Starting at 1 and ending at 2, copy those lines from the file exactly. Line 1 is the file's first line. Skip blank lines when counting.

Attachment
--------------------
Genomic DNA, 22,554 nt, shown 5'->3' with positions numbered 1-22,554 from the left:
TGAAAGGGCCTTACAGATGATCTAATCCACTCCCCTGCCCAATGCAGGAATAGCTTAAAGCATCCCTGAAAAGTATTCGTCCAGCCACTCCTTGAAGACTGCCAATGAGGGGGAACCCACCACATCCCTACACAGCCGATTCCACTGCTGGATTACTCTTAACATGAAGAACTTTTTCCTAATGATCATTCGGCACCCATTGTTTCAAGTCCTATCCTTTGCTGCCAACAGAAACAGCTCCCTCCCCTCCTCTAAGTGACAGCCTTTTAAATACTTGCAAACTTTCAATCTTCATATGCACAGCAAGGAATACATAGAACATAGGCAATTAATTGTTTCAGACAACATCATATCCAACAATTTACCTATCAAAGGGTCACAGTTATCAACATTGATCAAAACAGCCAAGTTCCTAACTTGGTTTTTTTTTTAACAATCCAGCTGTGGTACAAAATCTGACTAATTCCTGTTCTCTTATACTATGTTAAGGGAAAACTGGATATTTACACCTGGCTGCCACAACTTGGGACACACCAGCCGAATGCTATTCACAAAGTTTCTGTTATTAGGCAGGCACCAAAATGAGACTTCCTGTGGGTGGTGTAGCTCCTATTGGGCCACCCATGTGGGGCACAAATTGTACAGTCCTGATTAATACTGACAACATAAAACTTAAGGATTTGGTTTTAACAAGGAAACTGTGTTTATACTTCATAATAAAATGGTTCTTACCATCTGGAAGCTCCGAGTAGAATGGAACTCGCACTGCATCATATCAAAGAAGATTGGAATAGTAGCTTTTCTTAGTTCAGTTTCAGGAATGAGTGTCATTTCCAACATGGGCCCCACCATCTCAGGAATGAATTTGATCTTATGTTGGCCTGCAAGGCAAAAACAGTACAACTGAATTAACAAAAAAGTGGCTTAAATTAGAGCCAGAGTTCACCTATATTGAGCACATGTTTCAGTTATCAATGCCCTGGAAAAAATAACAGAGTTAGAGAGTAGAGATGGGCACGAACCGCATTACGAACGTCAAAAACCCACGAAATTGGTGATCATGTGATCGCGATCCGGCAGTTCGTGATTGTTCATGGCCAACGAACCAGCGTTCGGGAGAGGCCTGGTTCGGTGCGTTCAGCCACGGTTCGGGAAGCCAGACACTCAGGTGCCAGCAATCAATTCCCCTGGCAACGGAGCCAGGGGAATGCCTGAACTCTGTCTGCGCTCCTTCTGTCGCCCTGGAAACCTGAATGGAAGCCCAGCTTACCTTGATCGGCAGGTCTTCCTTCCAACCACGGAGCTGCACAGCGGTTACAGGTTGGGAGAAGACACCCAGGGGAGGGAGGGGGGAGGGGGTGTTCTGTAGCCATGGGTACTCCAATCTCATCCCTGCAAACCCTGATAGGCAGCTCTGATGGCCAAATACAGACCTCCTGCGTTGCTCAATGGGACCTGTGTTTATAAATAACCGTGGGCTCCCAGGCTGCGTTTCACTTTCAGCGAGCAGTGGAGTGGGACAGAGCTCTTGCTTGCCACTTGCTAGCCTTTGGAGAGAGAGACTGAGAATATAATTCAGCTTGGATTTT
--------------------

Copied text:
Genomic DNA, 22,554 nt, shown 5'->3' with positions numbered 1-22,554 from the left:
TGAAAGGGCCTTACAGATGATCTAATCCACTCCCCTGCCCAATGCAGGAATAGCTTAAAGCATCCCTGAAAAGTATTCGTCCAGCCACTCCTTGAAGACTGCCAATGAGGGGGAACCCACCACATCCCTACACAGCCGATTCCACTGCTGGATTACTCTTAACATGAAGAACTTTTTCCTAATGATCATTCGGCACCCATTGTTTCAAGTCCTATCCTTTGCTGCCAACAGAAACAGCTCCCTCCCCTCCTCTAAGTGACAGCCTTTTAAATACTTGCAAACTTTCAATCTTCATATGCACAGCAAGGAATACATAGAACATAGGCAATTAATTGTTTCAGACAACATCATATCCAACAATTTACCTATCAAAGGGTCACAGTTATCAACATTGATCAAAACAGCCAAGTTCCTAACTTGGTTTTTTTTTTAACAATCCAGCTGTGGTACAAAATCTGACTAATTCCTGTTCTCTTATACTATGTTAAGGGAAAACTGGATATTTACACCTGGCTGCCACAACTTGGGACACACCAGCCGAATGCTATTCACAAAGTTTCTGTTATTAGGCAGGCACCAAAATGAGACTTCCTGTGGGTGGTGTAGCTCCTATTGGGCCACCCATGTGGGGCACAAATTGTACAGTCCTGATTAATACTGACAACATAAAACTTAAGGATTTGGTTTTAACAAGGAAACTGTGTTTATACTTCATAATAAAATGGTTCTTACCATCTGGAAGCTCCGAGTAGAATGGAACTCGCACTGCATCATATCAAAGAAGATTGGAATAGTAGCTTTTCTTAGTTCAGTTTCAGGAATGAGTGTCATTTCCAACATGGGCCCCACCATCTCAGGAATGAATTTGATCTTATGTTGGCCTGCAAGGCAAAAACAGTACAACTGAATTAACAAAAAAGTGGCTTAAATTAGAGCCAGAGTTCACCTATATTGAGCACATGTTTCAGTTATCAATGCCCTGGAAAAAATAACAGAGTTAGAGAGTAGAGATGGGCACGAACCGCATTACGAACGTCAAAAACCCACGAAATTGGTGATCATGTGATCGCGATCCGGCAGTTCGTGATTGTTCATGGCCAACGAACCAGCGTTCGGGAGAGGCCTGGTTCGGTGCGTTCAGCCACGGTTCGGGAAGCCAGACACTCAGGTGCCAGCAATCAATTCCCCTGGCAACGGAGCCAGGGGAATGCCTGAACTCTGTCTGCGCTCCTTCTGTCGCCCTGGAAACCTGAATGGAAGCCCAGCTTACCTTGATCGGCAGGTCTTCCTTCCAACCACGGAGCTGCACAGCGGTTACAGGTTGGGAGAAGACACCCAGGGGAGGGAGGGGGGAGGGGGTGTTCTGTAGCCATGGGTACTCCAATCTCATCCCTGCAAACCCTGATAGGCAGCTCTGATGGCCAAATACAGACCTCCTGCGTTGCTCAATGGGACCTGTGTTTATAAATAACCGTGGGCTCCCAGGCTGCGTTTCACTTTCAGCGAGCAGTGGAGTGGGACAGAGCTCTTGCTTGCCACTTGCTAGCCTTTGGAGAGAGAGACTGAGAATATAATTCAGCTTGGATTTT